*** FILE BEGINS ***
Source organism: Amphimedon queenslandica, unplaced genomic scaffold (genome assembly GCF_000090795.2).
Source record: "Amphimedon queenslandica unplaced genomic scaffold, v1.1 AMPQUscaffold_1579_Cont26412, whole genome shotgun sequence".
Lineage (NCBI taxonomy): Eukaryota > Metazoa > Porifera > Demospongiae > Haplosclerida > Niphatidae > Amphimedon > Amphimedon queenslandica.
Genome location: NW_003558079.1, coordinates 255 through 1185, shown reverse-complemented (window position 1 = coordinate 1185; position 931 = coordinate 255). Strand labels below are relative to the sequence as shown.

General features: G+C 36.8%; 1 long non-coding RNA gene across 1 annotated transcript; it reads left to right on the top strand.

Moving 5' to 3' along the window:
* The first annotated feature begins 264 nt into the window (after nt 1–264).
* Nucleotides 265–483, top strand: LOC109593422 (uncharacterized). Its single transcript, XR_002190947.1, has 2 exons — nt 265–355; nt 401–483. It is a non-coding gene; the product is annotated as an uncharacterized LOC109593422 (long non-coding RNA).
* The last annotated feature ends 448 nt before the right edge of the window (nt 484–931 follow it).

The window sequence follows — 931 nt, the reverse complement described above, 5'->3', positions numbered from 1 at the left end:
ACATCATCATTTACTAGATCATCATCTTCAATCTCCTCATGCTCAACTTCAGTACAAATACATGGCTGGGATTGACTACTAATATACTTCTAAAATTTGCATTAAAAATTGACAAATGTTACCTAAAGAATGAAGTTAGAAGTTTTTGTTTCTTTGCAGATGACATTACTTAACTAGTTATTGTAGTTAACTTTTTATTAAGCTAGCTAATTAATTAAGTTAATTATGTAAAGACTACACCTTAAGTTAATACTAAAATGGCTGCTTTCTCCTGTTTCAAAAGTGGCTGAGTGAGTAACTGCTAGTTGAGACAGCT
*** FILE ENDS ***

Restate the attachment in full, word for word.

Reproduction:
Source organism: Amphimedon queenslandica, unplaced genomic scaffold (genome assembly GCF_000090795.2).
Source record: "Amphimedon queenslandica unplaced genomic scaffold, v1.1 AMPQUscaffold_1579_Cont26412, whole genome shotgun sequence".
Lineage (NCBI taxonomy): Eukaryota > Metazoa > Porifera > Demospongiae > Haplosclerida > Niphatidae > Amphimedon > Amphimedon queenslandica.
Genome location: NW_003558079.1, coordinates 255 through 1185, shown reverse-complemented (window position 1 = coordinate 1185; position 931 = coordinate 255). Strand labels below are relative to the sequence as shown.

General features: G+C 36.8%; 1 long non-coding RNA gene across 1 annotated transcript; it reads left to right on the top strand.

Moving 5' to 3' along the window:
* The first annotated feature begins 264 nt into the window (after nt 1–264).
* Nucleotides 265–483, top strand: LOC109593422 (uncharacterized). Its single transcript, XR_002190947.1, has 2 exons — nt 265–355; nt 401–483. It is a non-coding gene; the product is annotated as an uncharacterized LOC109593422 (long non-coding RNA).
* The last annotated feature ends 448 nt before the right edge of the window (nt 484–931 follow it).

The window sequence follows — 931 nt, the reverse complement described above, 5'->3', positions numbered from 1 at the left end:
ACATCATCATTTACTAGATCATCATCTTCAATCTCCTCATGCTCAACTTCAGTACAAATACATGGCTGGGATTGACTACTAATATACTTCTAAAATTTGCATTAAAAATTGACAAATGTTACCTAAAGAATGAAGTTAGAAGTTTTTGTTTCTTTGCAGATGACATTACTTAACTAGTTATTGTAGTTAACTTTTTATTAAGCTAGCTAATTAATTAAGTTAATTATGTAAAGACTACACCTTAAGTTAATACTAAAATGGCTGCTTTCTCCTGTTTCAAAAGTGGCTGAGTGAGTAACTGCTAGTTGAGACAGCT